The refereeing may be pivotal; an early break, and Joshua gets the breather.  If the clinch is allowed, it saps the energy of Joshua.  We saw with David Haye a reluctance to indulge Klitschko with a clinch and instead, willing to fall to the canvas.  It may never have been a fan pleasing move but it was undoubtedly wise.  You sense that the larger Joshua has more 'machismo' about him, will look to struggle his way out or alternatively, await the referee's intervention.  The past 12 months have seen plenty of controversial decisions go in the favour of the home Matchrrom fighter, to the ire of many watching.  It is not out of the question that the refereeing would be beneficial to Joshua, a quick release at the first sign of Wlad pushing his weight down onto Joshua.

From Joshua, we can expect the rudimentary.  A man who is still learning his trade, a man with less professional fights that Klitshko has had title bouts.  It would be asking a lot for his coach Rob McCracken to install a new skillset and psychology from those we have seen in the preceding 18 fights.  When you dissect the biggest challenge that Joshua has overcome, it is undoubtedly the left hook that left him wobbled against Dillian Whyte in December 2015.  So what has Joshua learned since that pre-Christmas dust up?  Very little.  The Charles Martin fight taught him how to lift the belt in the air.  The Dominic Breazeale fight taught him how to punch a static target for seven round.  The night of Eric Molina taught him how to announce his next fight when his current victim is making his way off stage.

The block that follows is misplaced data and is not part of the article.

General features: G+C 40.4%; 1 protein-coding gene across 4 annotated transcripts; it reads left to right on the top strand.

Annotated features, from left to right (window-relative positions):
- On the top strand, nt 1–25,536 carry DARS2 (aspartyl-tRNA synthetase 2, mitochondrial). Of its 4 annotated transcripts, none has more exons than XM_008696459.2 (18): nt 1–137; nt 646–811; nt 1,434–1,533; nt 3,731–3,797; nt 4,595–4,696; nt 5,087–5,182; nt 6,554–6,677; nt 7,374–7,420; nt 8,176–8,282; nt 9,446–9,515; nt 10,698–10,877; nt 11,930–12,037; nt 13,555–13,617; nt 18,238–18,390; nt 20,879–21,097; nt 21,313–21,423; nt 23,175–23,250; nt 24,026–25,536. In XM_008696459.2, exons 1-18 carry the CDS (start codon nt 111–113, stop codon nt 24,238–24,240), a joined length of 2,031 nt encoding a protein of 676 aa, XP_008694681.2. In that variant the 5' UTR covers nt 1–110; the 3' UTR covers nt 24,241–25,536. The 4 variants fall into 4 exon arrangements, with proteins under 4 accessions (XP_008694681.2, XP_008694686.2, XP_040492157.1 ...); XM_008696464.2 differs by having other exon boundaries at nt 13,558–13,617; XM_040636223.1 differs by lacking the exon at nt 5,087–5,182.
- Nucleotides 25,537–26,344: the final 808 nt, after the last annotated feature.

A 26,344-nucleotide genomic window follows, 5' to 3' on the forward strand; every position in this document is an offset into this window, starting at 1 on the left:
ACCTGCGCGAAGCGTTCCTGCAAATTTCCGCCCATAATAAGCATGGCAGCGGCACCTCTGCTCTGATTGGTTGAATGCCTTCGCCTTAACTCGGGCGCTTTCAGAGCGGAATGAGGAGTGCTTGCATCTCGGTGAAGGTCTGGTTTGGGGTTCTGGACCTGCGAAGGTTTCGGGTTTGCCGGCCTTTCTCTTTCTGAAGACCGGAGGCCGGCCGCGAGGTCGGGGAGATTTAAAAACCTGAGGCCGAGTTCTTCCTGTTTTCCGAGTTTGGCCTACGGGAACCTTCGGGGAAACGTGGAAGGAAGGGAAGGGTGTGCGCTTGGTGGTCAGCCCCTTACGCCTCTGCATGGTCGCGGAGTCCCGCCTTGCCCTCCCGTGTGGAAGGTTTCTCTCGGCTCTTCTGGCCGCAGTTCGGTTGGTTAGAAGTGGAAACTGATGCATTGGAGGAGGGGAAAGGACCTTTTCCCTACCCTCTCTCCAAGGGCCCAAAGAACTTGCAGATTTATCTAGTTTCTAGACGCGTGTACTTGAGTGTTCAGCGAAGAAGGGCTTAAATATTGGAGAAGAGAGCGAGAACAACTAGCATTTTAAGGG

In other words, we don't know what Joshua has learned since December 2015, but we know that it is very little under the pressure of the bright lights and crowds.  Arguably Breazeale is his best preparation to date, which in hindsight now looks better after the American stopped unbeaten Izuagbe Ugonoh within five rounds.  But that night, Breazeale didn't turn up against Joshua, he didn't show the same ambition.